Freight puts a smile on Santa’s face

A team of little orange helpers on the UK West Coast Main Line is helping Santa put smiles on faces across Britain this Christmas. Increasing demand for his services means Father Christmas can no longer rely entirely on his sleigh, elves and reindeer to deliver all his Christmas presents – so naturally he has turned to rail freight for help.

A team from John G Russell, one of Scotland’s leading logistics companies, supported by ‘orange army’ colleagues at Network Rail, are shifting toys, chocolate and champagne up and down the country in time for 25 December. Their main route is the West Coast Main line, the busiest mixed use – freight and passenger – and line in Europe.

Key despatch points

John G Russell’s volume by rail in December equates to 322 orders, each delivered to key despatch points across Britain every day with Christmas goodies ready for collection. Network Rail helps the firm run 17 return freight journeys each week between Coatbridge, just outside Glasgow, and Daventry in Northamptonshire.

Father Christmas, speaking from Lapland, said: “My job is getting millions of gifts delivered to all those lovely people, young and old, wherever they may be. With demand increasing I am immensely grateful for rail freight, which keeps Christmas on track for me these days. On Christmas Eve, Mrs Claus and I now have time to relax by the fire with a glass of sherry. Without rail freight, we’d be up until daybreak making those drop-offs. I’ve got my Christmas back.”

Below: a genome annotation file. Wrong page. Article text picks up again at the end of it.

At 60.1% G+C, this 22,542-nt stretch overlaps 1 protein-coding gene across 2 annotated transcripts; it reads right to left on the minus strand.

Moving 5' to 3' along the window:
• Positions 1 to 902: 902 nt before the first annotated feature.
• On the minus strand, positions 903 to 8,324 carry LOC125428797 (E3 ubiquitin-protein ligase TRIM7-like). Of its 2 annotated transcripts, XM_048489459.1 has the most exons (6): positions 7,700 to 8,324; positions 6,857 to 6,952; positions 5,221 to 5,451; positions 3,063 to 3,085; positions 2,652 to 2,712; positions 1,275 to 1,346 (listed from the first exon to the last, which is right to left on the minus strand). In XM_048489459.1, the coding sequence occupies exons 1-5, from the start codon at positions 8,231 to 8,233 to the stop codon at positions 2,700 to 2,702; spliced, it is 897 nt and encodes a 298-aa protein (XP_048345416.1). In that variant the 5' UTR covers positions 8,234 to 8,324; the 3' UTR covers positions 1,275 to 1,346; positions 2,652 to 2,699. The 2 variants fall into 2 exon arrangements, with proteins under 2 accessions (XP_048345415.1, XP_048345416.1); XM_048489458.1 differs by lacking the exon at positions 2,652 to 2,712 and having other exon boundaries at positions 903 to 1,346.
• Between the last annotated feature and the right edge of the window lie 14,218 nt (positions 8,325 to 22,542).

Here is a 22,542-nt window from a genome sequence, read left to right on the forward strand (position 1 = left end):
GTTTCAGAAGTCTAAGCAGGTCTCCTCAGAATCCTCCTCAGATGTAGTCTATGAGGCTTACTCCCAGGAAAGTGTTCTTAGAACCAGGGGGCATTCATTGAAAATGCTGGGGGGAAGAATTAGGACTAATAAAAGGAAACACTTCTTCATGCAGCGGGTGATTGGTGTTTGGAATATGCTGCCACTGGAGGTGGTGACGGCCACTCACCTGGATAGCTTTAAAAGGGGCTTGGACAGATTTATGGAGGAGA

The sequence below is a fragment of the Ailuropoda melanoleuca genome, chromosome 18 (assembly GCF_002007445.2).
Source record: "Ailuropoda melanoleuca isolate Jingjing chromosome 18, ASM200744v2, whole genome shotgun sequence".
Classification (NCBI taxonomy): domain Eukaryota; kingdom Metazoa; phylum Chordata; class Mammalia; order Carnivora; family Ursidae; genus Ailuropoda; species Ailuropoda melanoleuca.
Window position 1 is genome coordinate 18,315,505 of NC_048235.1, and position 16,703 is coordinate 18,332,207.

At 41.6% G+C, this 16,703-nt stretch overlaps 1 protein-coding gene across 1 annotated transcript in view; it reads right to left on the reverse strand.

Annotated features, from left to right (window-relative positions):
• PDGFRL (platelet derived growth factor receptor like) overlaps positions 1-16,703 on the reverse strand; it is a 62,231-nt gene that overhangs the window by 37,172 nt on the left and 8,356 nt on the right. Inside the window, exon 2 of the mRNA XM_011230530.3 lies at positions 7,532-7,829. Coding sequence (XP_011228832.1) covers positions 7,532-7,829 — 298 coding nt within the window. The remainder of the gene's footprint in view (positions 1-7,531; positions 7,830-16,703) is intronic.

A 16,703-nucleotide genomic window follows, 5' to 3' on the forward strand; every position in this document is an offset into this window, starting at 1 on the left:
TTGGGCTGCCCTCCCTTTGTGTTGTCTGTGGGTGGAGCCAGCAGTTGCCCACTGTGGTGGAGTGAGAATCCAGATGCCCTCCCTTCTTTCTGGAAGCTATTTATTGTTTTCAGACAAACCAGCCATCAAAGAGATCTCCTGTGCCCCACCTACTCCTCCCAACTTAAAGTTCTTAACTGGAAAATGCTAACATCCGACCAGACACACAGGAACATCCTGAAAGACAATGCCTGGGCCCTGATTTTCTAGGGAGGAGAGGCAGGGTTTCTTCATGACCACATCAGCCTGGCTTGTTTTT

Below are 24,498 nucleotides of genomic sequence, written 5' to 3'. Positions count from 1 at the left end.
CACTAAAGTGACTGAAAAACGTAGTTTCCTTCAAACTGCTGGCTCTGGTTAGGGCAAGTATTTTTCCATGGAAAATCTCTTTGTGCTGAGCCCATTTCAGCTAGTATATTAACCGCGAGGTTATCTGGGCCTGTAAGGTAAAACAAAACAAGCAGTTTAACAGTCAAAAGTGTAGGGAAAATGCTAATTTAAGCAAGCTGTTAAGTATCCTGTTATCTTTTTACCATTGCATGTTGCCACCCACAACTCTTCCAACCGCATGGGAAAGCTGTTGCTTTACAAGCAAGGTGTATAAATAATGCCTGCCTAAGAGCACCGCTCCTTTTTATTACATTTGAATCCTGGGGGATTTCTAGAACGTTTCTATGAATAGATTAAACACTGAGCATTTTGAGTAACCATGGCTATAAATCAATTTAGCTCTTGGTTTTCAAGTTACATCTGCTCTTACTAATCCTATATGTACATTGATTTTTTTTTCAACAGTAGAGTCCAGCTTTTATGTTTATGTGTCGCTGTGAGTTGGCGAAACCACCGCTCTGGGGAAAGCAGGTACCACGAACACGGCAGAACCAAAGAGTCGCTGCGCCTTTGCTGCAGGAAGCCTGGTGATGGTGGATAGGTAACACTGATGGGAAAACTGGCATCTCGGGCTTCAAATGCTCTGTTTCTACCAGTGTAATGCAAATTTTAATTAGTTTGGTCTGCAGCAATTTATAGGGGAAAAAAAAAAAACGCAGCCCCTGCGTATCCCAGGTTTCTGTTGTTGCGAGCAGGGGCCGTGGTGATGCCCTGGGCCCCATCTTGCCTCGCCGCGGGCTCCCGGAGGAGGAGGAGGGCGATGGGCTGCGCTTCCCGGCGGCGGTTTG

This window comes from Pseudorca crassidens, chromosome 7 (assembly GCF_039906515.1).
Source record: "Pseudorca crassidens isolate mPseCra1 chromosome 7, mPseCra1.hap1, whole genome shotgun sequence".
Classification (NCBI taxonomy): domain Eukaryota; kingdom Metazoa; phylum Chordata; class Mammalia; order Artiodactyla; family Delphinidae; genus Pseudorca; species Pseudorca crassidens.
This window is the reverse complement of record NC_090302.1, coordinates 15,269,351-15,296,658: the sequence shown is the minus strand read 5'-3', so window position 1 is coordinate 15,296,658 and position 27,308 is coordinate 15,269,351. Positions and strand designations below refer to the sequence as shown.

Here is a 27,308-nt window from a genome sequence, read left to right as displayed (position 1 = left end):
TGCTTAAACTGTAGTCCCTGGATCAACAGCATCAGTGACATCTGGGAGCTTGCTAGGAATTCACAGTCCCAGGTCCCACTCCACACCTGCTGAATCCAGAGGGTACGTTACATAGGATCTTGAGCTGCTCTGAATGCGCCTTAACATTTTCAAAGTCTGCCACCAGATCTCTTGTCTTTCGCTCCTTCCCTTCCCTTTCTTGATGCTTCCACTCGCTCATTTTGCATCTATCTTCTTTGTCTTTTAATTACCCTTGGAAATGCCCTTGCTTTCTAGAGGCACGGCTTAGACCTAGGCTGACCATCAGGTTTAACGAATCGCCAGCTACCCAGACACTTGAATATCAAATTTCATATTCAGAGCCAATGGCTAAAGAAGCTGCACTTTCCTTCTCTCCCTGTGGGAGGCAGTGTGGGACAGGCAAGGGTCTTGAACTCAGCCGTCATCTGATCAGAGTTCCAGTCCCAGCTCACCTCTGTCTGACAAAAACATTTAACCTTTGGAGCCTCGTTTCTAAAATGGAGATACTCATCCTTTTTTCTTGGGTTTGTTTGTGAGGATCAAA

Rail freight volumes in the UK have increased by more than 70 per cent in the last 20 years, and this is expected to continue growing. The value of goods carried today is estimated to be in the region of 30 billion Pounds (35 billion Euros) annually. Railway freight journeys currently contribute 1.6 billion Pounds (1.8 billion Euros) annually to the British economy.


As well as a cost-competitive way to shift goods, the rail freight sector is also the eco-friendly transport option: one freight train takes the loads of 76 lorries. This helps cut carbon emissions and ease congestion on Britain’s roads. Rail freight transport produces 76 per cent less carbon dioxide on average than road haulage. A gallon of fuel is able to move a tonne of goods 246 miles on the railway, but only 88 miles by road.

Ken Russell, commercial director for John G Russell, said: “It’s absolutely vital for our operations to have a reliable service, and we are working hard with Network Rail to deliver this every day. Most crucially, we have a big uplift around Christmas, moving goods across the UK and beyond, so having a reliable network makes the job a lot easier.”

David Hunter, West Coast Main Line senior route freight manager for Network Rail, said: “Rail freight gets consumer goods and commodities from A to B day in day out, and in vast volumes. It’s Britain’s unseen economic heartbeat. When the wrapping paper comes off on Christmas Day, the chances are the journeys those gifts took to get under your tree included a freight train.”

Author: Simon Weedy

Simon is a journalist for - a dedicated online platform for all the news about the rail freight sector

Add your comment

characters remaining.

Log in through one of the following social media partners to comment.